Should I Reinvest Dividends? Two Reasons We Don’t


January 11, 2017

You’ve probably heard many times that you should always reinvest dividends, but you may have also heard reasons not to always automatically reinvest dividends. Ultimately, you should make the right choice for your own investing, which includes understanding the pros and cons. There are two reasons we don’t reinvest dividends that you might consider when reviewing your own situation.

Start by understanding what dividends mean

You typically have the opportunity to make money in stocks in two ways. The first is through capital appreciation. You experience capital appreciation when a stock is worth more than you originally purchased it for, just like when your home goes up in value. The second way to make money is to buy a dividend-paying stock that gives distributions of a company’s earnings to shareholders. This distribution is generally paid on a quarterly basis, is subject the approval by the board of directors of the company, can increase or decrease at the company’s discretion, and is not guaranteed. You can also think about making money in stocks like buying rental property. If you eventually sell the building for more than you paid for it, you have capital appreciation, but in the meantime you should receive rental income from your tenants (dividends). You just hope you have reliable tenants so that your “dividends” are paid regularly!

You’ve probably heard the old adage “buy low, sell high” which effectively explains how to optimally win with capital appreciation in the stock market. But that is easier said than done. Dividends can sometimes be a more reliable option. Regular cash flow from dividends can boost returns substantially over time. In fact, dividends contributed to a significant portion of returns on the S&P 500[1]. Ideally, as the likelihood of making money in stocks goes up substantially over longer holding periods, so does the contribution rate of dividends to total return.  It is no surprise that a diversified portfolio of dividend-paying stocks held long-term has historically been a winning combination[2].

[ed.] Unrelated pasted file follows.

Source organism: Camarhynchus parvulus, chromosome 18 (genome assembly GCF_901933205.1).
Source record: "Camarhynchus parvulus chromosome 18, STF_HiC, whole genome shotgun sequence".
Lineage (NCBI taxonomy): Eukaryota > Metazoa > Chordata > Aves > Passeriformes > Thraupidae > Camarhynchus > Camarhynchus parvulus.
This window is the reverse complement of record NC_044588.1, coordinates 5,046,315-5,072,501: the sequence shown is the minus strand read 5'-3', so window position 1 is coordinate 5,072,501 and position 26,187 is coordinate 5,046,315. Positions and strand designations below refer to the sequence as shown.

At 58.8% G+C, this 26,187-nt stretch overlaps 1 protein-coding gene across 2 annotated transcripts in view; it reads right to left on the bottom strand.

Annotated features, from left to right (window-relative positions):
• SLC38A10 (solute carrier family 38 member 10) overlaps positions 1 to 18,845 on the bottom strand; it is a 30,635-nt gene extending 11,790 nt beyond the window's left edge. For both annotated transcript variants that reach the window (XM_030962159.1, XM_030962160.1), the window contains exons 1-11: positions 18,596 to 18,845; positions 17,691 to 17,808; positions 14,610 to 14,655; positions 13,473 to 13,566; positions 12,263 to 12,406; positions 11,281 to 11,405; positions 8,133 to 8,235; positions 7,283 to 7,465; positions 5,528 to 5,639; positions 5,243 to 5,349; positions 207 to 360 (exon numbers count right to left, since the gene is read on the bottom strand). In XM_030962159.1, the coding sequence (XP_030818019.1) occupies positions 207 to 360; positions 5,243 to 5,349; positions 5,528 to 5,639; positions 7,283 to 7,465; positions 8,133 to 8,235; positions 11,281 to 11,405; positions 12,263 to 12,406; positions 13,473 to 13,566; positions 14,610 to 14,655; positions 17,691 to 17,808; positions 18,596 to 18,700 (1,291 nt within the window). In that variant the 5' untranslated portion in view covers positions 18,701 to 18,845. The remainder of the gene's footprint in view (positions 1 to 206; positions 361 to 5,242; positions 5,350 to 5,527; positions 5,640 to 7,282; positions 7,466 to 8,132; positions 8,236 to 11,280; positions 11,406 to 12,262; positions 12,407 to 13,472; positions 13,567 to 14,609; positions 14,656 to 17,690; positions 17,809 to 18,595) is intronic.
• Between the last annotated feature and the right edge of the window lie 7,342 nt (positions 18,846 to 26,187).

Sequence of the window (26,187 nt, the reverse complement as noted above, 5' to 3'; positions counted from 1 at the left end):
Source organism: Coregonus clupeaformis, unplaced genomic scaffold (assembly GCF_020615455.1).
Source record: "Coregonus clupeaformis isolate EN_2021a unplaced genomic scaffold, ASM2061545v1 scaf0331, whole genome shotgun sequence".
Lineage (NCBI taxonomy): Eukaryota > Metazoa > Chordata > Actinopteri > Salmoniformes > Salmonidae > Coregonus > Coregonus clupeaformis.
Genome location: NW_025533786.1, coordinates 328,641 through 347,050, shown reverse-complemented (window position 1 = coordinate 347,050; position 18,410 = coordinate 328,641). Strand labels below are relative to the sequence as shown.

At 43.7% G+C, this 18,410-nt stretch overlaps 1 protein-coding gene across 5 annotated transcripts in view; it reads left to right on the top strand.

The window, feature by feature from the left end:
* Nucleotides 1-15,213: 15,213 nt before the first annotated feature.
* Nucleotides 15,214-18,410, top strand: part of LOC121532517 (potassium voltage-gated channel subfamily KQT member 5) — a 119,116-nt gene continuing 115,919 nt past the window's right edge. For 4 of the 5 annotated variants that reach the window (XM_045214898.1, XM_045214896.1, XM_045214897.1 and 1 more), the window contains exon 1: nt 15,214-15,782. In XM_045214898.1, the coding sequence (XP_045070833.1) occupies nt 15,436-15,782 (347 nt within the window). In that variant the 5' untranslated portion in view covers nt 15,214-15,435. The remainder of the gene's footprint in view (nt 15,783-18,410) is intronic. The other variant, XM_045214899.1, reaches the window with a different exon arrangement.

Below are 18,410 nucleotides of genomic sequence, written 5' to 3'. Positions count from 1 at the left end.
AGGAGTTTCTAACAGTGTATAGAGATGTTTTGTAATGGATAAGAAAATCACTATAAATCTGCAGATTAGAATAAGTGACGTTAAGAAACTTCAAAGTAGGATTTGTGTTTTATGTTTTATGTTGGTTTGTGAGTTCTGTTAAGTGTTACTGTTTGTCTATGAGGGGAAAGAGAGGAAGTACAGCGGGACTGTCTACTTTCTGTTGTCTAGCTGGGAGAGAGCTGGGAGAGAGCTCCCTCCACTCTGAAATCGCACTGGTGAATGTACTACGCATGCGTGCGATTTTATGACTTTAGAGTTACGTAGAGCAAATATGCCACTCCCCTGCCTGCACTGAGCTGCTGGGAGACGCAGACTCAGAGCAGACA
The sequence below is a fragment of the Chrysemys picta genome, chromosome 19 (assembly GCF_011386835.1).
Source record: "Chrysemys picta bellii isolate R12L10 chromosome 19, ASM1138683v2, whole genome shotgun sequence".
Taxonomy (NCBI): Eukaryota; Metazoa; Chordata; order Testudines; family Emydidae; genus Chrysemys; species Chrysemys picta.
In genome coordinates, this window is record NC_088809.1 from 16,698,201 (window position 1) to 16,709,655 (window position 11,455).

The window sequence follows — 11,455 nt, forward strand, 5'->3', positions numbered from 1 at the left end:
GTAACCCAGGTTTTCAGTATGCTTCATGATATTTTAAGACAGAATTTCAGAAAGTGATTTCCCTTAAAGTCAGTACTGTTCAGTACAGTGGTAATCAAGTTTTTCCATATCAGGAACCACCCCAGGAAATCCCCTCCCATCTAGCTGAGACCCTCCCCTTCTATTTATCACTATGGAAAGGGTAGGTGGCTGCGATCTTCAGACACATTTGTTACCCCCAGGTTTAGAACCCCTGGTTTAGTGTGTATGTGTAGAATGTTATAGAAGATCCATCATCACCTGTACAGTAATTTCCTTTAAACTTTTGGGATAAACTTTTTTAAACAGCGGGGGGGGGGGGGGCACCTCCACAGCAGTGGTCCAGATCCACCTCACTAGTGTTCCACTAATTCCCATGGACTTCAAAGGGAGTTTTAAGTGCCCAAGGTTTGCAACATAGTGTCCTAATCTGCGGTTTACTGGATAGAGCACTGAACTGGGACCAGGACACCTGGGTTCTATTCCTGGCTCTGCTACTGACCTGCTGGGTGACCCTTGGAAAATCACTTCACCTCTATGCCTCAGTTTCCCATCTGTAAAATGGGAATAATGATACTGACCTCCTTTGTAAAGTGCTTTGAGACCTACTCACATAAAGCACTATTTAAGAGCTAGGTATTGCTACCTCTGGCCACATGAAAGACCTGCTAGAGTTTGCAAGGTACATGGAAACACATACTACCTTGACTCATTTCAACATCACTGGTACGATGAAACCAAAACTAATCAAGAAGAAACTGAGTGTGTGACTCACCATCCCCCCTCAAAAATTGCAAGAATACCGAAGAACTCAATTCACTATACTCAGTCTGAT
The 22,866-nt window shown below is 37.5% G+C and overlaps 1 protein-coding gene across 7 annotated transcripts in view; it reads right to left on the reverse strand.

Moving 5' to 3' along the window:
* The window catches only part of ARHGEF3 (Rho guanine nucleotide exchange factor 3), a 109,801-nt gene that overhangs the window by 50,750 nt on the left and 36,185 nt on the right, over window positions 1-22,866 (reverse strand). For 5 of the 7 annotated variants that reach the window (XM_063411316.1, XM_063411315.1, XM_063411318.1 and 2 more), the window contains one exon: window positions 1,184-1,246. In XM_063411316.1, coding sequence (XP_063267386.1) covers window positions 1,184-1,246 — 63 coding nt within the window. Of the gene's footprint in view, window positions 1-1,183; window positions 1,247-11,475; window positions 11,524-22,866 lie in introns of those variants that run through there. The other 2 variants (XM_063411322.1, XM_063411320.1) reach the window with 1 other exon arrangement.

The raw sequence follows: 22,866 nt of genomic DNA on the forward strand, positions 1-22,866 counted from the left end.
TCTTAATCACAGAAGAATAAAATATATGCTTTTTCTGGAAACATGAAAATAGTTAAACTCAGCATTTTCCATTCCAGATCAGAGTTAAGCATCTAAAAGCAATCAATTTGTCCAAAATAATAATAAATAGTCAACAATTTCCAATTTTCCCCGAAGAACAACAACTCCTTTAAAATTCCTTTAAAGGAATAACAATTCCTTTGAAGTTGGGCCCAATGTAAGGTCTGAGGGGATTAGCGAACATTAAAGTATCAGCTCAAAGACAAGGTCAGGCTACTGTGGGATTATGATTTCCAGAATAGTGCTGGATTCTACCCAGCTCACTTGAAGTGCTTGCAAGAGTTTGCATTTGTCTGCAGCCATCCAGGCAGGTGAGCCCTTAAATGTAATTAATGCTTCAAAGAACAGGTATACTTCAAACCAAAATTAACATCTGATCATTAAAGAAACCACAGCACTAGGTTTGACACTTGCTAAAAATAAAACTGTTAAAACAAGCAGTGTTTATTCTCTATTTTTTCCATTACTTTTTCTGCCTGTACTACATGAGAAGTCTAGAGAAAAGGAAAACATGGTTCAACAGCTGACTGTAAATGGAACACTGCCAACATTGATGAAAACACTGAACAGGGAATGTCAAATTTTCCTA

Investment optionsThis report explores various investing options and some of their pros and cons. As your portfolio grows, options become available that may not have been when you first started investing. An investment plan and firm that worked for you when you were 30 may not be a good fit for you when you’re 50.

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Dividend reinvestment or not? Which is right for you?

You now have a choice of what to do with those dividends. Do you simply take them in cash, or reinvest them back in to the same stock that paid the dividend?  If you believe that a stock is attractive you may choose to reinvest the dividend into the same stock automatically. Dividend reinvestment is attractive when the company appreciates over time, and the dividend is steady — or even better, increasing. In that case you experience a snowball effect with your investment. Sounds great, right?  It is a powerful way to build wealth, but not without caveats. A potential drawback is when your investment is only in one or a few companies and you end up with a concentrated portfolio in a limited number of stocks. In other words, you lessen your diversification.  You’ve probably noticed that we sneak “diversified” into most things we write. We love diversification because it is one of the main determinants of success in growing wealth over the long-term.